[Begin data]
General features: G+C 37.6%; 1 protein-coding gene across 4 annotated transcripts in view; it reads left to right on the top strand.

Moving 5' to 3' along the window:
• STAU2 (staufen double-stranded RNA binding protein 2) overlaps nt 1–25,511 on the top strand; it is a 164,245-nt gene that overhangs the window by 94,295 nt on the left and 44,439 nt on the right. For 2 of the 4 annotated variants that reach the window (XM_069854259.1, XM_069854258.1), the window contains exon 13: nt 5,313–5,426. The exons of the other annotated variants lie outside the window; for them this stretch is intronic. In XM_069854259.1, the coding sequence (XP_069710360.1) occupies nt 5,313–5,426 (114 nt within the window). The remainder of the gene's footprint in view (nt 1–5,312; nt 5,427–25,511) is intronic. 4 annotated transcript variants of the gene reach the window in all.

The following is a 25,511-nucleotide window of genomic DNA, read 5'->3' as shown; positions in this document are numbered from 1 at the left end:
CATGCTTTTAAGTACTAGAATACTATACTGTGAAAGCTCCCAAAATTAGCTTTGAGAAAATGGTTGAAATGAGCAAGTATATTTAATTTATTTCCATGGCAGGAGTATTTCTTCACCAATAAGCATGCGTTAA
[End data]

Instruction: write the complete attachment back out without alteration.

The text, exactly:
General features: G+C 37.6%; 1 protein-coding gene across 4 annotated transcripts in view; it reads left to right on the top strand.

Moving 5' to 3' along the window:
• STAU2 (staufen double-stranded RNA binding protein 2) overlaps nt 1–25,511 on the top strand; it is a 164,245-nt gene that overhangs the window by 94,295 nt on the left and 44,439 nt on the right. For 2 of the 4 annotated variants that reach the window (XM_069854259.1, XM_069854258.1), the window contains exon 13: nt 5,313–5,426. The exons of the other annotated variants lie outside the window; for them this stretch is intronic. In XM_069854259.1, the coding sequence (XP_069710360.1) occupies nt 5,313–5,426 (114 nt within the window). The remainder of the gene's footprint in view (nt 1–5,312; nt 5,427–25,511) is intronic. 4 annotated transcript variants of the gene reach the window in all.

The following is a 25,511-nucleotide window of genomic DNA, read 5'->3' as shown; positions in this document are numbered from 1 at the left end:
CATGCTTTTAAGTACTAGAATACTATACTGTGAAAGCTCCCAAAATTAGCTTTGAGAAAATGGTTGAAATGAGCAAGTATATTTAATTTATTTCCATGGCAGGAGTATTTCTTCACCAATAAGCATGCGTTAA